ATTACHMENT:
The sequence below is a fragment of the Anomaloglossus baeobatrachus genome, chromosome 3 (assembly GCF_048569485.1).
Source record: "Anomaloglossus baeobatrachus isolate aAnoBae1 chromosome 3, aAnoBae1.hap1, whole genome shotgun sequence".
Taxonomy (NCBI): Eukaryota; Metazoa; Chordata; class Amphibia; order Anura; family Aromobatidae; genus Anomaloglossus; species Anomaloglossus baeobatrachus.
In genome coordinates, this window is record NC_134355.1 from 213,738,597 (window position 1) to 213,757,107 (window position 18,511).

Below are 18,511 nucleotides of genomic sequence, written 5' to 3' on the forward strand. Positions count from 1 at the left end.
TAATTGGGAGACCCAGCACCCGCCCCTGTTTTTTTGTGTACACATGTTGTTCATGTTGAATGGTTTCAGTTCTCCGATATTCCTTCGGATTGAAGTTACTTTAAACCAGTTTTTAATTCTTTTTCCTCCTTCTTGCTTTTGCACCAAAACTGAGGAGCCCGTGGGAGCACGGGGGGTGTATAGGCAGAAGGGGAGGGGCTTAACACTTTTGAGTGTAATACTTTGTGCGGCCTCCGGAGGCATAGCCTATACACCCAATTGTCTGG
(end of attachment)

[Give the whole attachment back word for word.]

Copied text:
The sequence below is a fragment of the Anomaloglossus baeobatrachus genome, chromosome 3 (assembly GCF_048569485.1).
Source record: "Anomaloglossus baeobatrachus isolate aAnoBae1 chromosome 3, aAnoBae1.hap1, whole genome shotgun sequence".
Taxonomy (NCBI): Eukaryota; Metazoa; Chordata; class Amphibia; order Anura; family Aromobatidae; genus Anomaloglossus; species Anomaloglossus baeobatrachus.
In genome coordinates, this window is record NC_134355.1 from 213,738,597 (window position 1) to 213,757,107 (window position 18,511).

Below are 18,511 nucleotides of genomic sequence, written 5' to 3' on the forward strand. Positions count from 1 at the left end.
TAATTGGGAGACCCAGCACCCGCCCCTGTTTTTTTGTGTACACATGTTGTTCATGTTGAATGGTTTCAGTTCTCCGATATTCCTTCGGATTGAAGTTACTTTAAACCAGTTTTTAATTCTTTTTCCTCCTTCTTGCTTTTGCACCAAAACTGAGGAGCCCGTGGGAGCACGGGGGGTGTATAGGCAGAAGGGGAGGGGCTTAACACTTTTGAGTGTAATACTTTGTGCGGCCTCCGGAGGCATAGCCTATACACCCAATTGTCTGG